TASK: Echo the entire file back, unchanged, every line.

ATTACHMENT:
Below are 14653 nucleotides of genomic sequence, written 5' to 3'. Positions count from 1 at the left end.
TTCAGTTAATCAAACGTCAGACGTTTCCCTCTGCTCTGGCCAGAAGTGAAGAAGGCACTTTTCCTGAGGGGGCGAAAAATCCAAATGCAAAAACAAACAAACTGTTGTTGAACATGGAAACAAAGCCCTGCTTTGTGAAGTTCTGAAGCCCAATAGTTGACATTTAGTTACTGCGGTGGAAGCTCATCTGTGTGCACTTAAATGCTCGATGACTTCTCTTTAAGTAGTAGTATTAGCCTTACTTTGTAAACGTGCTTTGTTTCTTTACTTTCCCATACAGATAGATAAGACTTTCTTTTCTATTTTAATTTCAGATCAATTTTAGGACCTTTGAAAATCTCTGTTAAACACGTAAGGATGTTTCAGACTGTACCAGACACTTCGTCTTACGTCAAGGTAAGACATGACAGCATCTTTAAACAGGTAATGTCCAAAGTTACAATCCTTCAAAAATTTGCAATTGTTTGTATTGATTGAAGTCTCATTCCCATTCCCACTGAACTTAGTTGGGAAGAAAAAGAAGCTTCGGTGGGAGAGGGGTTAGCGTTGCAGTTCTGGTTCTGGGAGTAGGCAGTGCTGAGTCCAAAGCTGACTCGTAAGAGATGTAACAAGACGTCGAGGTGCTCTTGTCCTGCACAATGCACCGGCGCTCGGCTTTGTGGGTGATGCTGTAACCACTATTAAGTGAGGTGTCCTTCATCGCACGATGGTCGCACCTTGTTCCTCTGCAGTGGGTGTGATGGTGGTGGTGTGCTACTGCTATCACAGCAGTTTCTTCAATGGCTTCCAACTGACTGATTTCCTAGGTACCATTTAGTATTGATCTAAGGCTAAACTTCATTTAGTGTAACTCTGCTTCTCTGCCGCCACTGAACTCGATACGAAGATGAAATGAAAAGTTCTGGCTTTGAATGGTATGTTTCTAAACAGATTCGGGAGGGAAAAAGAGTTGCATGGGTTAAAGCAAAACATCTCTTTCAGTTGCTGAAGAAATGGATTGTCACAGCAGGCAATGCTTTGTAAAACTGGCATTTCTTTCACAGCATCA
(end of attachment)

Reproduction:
Below are 14653 nucleotides of genomic sequence, written 5' to 3'. Positions count from 1 at the left end.
TTCAGTTAATCAAACGTCAGACGTTTCCCTCTGCTCTGGCCAGAAGTGAAGAAGGCACTTTTCCTGAGGGGGCGAAAAATCCAAATGCAAAAACAAACAAACTGTTGTTGAACATGGAAACAAAGCCCTGCTTTGTGAAGTTCTGAAGCCCAATAGTTGACATTTAGTTACTGCGGTGGAAGCTCATCTGTGTGCACTTAAATGCTCGATGACTTCTCTTTAAGTAGTAGTATTAGCCTTACTTTGTAAACGTGCTTTGTTTCTTTACTTTCCCATACAGATAGATAAGACTTTCTTTTCTATTTTAATTTCAGATCAATTTTAGGACCTTTGAAAATCTCTGTTAAACACGTAAGGATGTTTCAGACTGTACCAGACACTTCGTCTTACGTCAAGGTAAGACATGACAGCATCTTTAAACAGGTAATGTCCAAAGTTACAATCCTTCAAAAATTTGCAATTGTTTGTATTGATTGAAGTCTCATTCCCATTCCCACTGAACTTAGTTGGGAAGAAAAAGAAGCTTCGGTGGGAGAGGGGTTAGCGTTGCAGTTCTGGTTCTGGGAGTAGGCAGTGCTGAGTCCAAAGCTGACTCGTAAGAGATGTAACAAGACGTCGAGGTGCTCTTGTCCTGCACAATGCACCGGCGCTCGGCTTTGTGGGTGATGCTGTAACCACTATTAAGTGAGGTGTCCTTCATCGCACGATGGTCGCACCTTGTTCCTCTGCAGTGGGTGTGATGGTGGTGGTGTGCTACTGCTATCACAGCAGTTTCTTCAATGGCTTCCAACTGACTGATTTCCTAGGTACCATTTAGTATTGATCTAAGGCTAAACTTCATTTAGTGTAACTCTGCTTCTCTGCCGCCACTGAACTCGATACGAAGATGAAATGAAAAGTTCTGGCTTTGAATGGTATGTTTCTAAACAGATTCGGGAGGGAAAAAGAGTTGCATGGGTTAAAGCAAAACATCTCTTTCAGTTGCTGAAGAAATGGATTGTCACAGCAGGCAATGCTTTGTAAAACTGGCATTTCTTTCACAGCATCA